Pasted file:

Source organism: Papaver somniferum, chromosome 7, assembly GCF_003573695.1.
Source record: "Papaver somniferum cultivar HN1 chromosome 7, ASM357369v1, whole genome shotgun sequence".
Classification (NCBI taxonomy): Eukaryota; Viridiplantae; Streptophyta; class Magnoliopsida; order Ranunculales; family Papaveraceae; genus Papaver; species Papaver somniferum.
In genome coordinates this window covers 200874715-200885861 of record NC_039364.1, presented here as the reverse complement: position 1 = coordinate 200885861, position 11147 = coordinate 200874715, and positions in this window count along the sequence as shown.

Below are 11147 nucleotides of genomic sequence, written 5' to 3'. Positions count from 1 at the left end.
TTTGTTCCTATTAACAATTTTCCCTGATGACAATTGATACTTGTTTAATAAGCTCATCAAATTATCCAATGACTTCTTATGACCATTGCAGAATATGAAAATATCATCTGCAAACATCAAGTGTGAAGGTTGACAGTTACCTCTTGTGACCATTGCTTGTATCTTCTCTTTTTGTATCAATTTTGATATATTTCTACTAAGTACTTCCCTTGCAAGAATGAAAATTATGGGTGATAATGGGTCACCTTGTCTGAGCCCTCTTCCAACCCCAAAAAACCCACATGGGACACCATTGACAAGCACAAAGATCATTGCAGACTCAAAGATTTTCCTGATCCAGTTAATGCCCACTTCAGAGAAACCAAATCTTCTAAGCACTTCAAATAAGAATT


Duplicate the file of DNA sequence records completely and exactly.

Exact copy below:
Source organism: Papaver somniferum, chromosome 7, assembly GCF_003573695.1.
Source record: "Papaver somniferum cultivar HN1 chromosome 7, ASM357369v1, whole genome shotgun sequence".
Classification (NCBI taxonomy): Eukaryota; Viridiplantae; Streptophyta; class Magnoliopsida; order Ranunculales; family Papaveraceae; genus Papaver; species Papaver somniferum.
In genome coordinates this window covers 200874715-200885861 of record NC_039364.1, presented here as the reverse complement: position 1 = coordinate 200885861, position 11147 = coordinate 200874715, and positions in this window count along the sequence as shown.

Below are 11147 nucleotides of genomic sequence, written 5' to 3'. Positions count from 1 at the left end.
TTTGTTCCTATTAACAATTTTCCCTGATGACAATTGATACTTGTTTAATAAGCTCATCAAATTATCCAATGACTTCTTATGACCATTGCAGAATATGAAAATATCATCTGCAAACATCAAGTGTGAAGGTTGACAGTTACCTCTTGTGACCATTGCTTGTATCTTCTCTTTTTGTATCAATTTTGATATATTTCTACTAAGTACTTCCCTTGCAAGAATGAAAATTATGGGTGATAATGGGTCACCTTGTCTGAGCCCTCTTCCAACCCCAAAAAACCCACATGGGACACCATTGACAAGCACAAAGATCATTGCAGACTCAAAGATTTTCCTGATCCAGTTAATGCCCACTTCAGAGAAACCAAATCTTCTAAGCACTTCAAATAAGAATT